January 23, 2002
WASHINGTON -- The U.S. military, in a policy reversal, no longer will require servicewomen in Saudi Arabia to wear Muslim-style head-to-toe robes when venturing off base.
Instead, wearing the robe, known as an abaya, "is not mandatory but is strongly encouraged," according to an order by Gen. Tommy Franks, head of the U.S. Central Command, e-mailed to commanders in the region Saturday.
The Air Force's highest-ranking female fighter pilot is challenging the rule in court. Lt. Col. Martha McSally's lawsuit calls the policy unconstitutional and says it improperly forces American women to conform to others' religious and social customs.
McSally's lawsuit did not inspire the policy change, Col. Rick Thomas, Central Command spokesman, said Tuesday.
McSally's lawsuit, filed in federal court in Washington, also challenges policies requiring servicewomen to be accompanied by a man whenever they leave their base and to ride in the back seat of a car. Women are not allowed to drive in Saudi Arabia. Thomas said those policies remain in effect.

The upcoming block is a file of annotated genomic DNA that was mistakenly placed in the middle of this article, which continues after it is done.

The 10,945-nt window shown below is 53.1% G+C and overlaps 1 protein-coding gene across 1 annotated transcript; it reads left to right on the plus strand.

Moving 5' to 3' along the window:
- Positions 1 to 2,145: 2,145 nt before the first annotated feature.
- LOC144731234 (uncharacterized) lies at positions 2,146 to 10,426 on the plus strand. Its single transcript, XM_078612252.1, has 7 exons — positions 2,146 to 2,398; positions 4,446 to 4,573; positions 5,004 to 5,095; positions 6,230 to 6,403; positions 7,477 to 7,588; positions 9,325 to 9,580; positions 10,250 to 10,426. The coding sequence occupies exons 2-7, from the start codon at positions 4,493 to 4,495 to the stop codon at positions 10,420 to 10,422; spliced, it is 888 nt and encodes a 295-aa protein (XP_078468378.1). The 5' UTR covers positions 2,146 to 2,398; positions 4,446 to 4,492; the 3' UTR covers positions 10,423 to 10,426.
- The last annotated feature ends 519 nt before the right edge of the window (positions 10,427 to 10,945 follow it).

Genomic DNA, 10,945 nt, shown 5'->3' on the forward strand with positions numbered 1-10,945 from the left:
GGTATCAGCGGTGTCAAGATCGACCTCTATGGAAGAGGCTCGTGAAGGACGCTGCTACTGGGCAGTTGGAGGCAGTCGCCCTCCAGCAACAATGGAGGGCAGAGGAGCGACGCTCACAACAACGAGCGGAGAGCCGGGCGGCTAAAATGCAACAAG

McSally will not drop her case, said John Whitehead, a lawyer with the Rutherford Institute, a religious freedom group representing her. The new policy is a step in the right direction but does not go far enough, Whitehead said.
"What it says to us is that it's not been rescinded," Whitehead said. "It's like saying, "You're equal to us but you can't eat in the same restaurant because you're strongly encouraged to eat at one more fitting with your lower class.' "